07/04/2011 - 00:00

Rift over waterfront hospital

07/04/2011 - 00:00


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THE two commercial arms of the Churches of Christ, led by Neale Fong and Barry Honey, have split over the future of Claremont’s Bethesda Hospital.

Rift over waterfront hospital

THE two commercial arms of the Churches of Christ, led by Neale Fong and Barry Honey, have split over the future of Claremont’s Bethesda Hospital.

Sitting high above the Swan River and with uninterrupted views over Freshwater Bay, Bethesda Hospital has an enviable and highly valuable location.

The future ownership of that property has become the subject of a commercial dispute between two not-for-profit businesses that shared common origins and until recently had worked closely together.

Bethesda Hospital Inc and nursing home operator The Bethanie Group Inc were both established by the Churches of Christ, and until last year had several common directors.

That changed when Bethesda chairman Neale Fong (formerly director general of the Health Department) and fellow director Ric Leaver resigned from the board of Bethanie.

At the same time, Bethanie directors Helen Drury and Jill Downie stepped down from the board of Bethesda.

The two organisations are now engaged in commercial negotiations, with Bethesda keen to buy back its property after effectively being bailed out by Bethanie three years ago.

Bethanie’s board, led by former KPMG partner Barry Honey, has engaged Azure Capital to help it with the negotiations.

The issue has caused some consternation among church members, with one telling WA Business News they were “appalled at this behaviour”.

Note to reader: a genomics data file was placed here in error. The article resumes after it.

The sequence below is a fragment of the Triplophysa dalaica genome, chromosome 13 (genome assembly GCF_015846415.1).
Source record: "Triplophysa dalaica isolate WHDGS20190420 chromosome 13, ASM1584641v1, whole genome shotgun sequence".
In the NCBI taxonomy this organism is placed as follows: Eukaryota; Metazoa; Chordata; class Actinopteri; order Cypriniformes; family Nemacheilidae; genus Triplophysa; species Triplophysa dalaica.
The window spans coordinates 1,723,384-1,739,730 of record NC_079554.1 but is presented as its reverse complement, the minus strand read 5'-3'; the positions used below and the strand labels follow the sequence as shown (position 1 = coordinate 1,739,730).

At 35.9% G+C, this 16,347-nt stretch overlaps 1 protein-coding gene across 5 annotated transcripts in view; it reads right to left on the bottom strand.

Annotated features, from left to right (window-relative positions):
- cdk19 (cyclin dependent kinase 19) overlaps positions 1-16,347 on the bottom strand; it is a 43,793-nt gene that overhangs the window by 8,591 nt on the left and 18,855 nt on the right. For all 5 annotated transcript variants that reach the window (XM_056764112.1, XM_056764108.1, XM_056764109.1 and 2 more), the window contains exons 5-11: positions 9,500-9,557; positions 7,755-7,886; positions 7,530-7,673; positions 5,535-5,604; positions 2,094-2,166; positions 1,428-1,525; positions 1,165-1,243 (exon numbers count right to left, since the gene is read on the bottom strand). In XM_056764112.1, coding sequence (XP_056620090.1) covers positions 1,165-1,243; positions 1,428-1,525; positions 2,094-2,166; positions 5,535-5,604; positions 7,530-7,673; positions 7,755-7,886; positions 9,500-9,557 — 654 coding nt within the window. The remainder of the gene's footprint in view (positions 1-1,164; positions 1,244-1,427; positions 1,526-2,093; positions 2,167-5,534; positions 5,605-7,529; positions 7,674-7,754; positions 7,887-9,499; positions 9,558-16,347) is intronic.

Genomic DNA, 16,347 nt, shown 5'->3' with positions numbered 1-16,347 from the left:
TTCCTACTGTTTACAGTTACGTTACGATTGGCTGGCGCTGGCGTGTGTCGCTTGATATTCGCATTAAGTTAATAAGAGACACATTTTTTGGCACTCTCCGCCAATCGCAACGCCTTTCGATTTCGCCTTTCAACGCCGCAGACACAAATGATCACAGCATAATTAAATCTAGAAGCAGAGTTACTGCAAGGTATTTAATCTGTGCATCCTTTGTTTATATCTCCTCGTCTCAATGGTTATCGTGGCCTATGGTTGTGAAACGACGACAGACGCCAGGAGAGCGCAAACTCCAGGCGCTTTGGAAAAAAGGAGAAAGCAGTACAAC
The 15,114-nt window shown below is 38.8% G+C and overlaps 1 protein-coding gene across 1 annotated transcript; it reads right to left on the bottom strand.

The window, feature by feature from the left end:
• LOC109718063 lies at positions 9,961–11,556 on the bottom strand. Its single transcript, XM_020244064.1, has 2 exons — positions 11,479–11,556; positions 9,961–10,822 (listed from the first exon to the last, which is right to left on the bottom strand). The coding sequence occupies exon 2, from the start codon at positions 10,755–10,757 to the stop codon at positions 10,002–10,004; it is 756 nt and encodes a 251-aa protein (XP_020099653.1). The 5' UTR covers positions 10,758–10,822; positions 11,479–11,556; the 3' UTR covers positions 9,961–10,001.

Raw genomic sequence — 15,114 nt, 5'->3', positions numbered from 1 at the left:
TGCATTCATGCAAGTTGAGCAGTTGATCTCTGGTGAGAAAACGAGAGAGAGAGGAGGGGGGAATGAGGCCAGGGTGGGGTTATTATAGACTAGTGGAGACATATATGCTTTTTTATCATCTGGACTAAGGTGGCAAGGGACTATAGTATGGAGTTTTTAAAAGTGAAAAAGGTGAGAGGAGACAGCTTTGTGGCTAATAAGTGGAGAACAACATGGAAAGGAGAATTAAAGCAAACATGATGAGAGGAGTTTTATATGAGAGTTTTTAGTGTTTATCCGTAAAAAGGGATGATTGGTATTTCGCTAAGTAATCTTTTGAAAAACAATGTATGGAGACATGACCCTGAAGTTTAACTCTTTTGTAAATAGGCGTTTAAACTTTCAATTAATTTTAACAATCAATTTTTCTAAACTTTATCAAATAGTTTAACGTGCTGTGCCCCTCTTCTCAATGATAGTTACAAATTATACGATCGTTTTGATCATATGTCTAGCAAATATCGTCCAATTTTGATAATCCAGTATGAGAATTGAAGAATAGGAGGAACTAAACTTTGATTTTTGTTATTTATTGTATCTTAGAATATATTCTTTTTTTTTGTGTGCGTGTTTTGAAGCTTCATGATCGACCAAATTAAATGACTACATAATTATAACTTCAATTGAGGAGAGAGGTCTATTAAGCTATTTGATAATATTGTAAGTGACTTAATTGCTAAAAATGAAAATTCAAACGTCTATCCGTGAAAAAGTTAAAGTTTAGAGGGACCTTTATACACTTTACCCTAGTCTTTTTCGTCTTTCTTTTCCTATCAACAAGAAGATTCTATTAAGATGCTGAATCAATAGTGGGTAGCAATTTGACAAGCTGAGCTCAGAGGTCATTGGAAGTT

Dr Fong was reluctant to discuss the issue but dismissed suggestions Bethesda was planning to take legal action.

“There are no legal disputes; we are in the process of establishing ownership,” Dr Fong told WA Business News.

The current issue stems from a major hospital upgrade that started in 2003.

Building company Doric was appointed to manage the upgrade, which was budgeted to cost $13.4 million but is believed to have cost a lot more.

Faced with higher costs, Bethesda ran into difficulties servicing its debt with Bankwest.

Dr Fong confirmed that Bethanie became the hospital’s financier.

Bethanie stepped in to take over the debt the hospital had,” he said.

“Some time later they took further security; they took title over the land and buildings.”

The property was leased back to Bethesda for a period of up to five years, and the hospital is now seeking to reverse the earlier refinancing.

“There has been an offer placed,” Dr Fong said.

Mr Honey declined to discuss the issue beyond telling WA Business News there has been an offer and a counter-offer.

Writing in Bethanie’s 2010 annual report, he said: “It was hoped, initially, that Bethanie and Bethesda might develop a coordinated business plan where the activities of each incorporated association are carried out in a complementary way.

“Unfortunately the two organisations have not been able to achieve this objective.”



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